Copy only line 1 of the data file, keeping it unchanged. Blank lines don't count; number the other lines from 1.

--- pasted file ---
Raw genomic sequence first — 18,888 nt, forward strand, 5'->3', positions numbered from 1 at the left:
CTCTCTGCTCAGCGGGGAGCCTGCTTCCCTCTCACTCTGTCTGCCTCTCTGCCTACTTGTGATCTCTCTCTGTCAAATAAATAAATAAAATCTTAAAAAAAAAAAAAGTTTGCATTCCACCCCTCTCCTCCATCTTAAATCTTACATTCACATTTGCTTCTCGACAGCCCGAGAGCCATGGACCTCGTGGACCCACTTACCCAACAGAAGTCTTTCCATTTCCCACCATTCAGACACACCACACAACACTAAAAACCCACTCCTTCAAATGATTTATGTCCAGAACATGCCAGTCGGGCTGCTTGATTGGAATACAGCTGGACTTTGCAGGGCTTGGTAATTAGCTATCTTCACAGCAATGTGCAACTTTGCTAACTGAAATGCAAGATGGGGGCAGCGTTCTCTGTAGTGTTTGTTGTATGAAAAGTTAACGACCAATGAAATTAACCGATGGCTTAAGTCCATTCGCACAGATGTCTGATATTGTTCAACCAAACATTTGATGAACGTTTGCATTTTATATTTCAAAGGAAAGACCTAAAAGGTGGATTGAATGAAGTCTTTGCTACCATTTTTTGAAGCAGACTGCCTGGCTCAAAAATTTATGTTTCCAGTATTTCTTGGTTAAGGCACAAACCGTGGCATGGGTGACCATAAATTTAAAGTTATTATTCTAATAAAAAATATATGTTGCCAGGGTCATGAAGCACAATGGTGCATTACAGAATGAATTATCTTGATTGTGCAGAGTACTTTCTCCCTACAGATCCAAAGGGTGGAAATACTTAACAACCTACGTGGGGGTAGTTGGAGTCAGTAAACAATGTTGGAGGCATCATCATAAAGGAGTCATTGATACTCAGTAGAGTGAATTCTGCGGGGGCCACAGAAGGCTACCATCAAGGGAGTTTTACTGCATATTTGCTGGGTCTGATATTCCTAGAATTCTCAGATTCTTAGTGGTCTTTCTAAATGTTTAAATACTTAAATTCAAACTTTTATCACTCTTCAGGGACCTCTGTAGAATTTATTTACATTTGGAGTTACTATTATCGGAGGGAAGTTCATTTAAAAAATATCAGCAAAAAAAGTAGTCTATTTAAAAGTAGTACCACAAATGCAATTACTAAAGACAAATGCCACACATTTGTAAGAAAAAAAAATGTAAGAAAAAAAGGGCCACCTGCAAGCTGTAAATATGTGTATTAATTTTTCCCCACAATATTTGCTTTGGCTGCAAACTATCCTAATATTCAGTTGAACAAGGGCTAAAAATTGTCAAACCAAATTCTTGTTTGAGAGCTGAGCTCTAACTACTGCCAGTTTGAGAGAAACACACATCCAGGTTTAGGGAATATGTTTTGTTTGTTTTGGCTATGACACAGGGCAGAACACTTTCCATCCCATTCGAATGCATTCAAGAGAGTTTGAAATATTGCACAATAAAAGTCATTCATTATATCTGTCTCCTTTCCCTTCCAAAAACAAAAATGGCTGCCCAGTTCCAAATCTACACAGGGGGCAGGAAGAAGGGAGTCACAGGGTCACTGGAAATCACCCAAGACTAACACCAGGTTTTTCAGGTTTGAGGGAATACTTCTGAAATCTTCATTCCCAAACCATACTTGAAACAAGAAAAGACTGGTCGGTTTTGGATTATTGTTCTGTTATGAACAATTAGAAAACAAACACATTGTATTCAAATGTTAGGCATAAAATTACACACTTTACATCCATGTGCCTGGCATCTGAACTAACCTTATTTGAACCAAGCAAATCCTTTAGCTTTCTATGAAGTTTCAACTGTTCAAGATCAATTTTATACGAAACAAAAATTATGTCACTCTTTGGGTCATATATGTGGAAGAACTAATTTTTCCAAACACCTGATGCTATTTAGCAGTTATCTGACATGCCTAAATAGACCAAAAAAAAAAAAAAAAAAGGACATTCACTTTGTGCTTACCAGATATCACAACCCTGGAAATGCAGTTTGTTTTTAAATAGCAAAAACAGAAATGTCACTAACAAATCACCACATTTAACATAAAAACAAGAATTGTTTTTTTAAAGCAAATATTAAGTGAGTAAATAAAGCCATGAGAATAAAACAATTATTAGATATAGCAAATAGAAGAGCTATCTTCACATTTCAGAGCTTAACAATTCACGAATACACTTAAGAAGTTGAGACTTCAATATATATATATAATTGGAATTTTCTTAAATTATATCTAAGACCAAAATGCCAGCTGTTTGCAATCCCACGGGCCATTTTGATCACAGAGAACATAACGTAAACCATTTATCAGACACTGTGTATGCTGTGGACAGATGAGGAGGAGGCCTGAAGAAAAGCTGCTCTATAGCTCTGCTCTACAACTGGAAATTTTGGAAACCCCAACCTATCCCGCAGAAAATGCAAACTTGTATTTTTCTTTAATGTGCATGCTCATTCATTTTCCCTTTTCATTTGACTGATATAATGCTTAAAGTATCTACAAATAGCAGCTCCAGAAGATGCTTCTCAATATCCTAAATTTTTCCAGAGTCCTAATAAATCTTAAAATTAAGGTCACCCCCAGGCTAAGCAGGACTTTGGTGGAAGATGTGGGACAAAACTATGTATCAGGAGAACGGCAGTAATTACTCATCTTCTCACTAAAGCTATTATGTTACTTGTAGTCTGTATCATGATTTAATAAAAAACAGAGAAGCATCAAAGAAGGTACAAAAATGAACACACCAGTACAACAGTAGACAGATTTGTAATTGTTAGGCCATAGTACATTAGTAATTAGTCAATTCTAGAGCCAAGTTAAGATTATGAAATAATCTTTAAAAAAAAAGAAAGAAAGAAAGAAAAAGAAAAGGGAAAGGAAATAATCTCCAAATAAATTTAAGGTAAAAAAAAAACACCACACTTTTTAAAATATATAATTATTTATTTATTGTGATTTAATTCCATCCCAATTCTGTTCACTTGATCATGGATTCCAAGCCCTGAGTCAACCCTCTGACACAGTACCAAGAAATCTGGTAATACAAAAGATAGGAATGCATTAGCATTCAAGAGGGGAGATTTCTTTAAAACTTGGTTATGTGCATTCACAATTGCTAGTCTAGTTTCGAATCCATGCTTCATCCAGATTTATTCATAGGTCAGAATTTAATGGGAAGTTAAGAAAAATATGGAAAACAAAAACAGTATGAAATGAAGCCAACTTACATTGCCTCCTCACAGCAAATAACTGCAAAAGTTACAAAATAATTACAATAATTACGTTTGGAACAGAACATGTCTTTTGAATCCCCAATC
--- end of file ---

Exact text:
Raw genomic sequence first — 18,888 nt, forward strand, 5'->3', positions numbered from 1 at the left: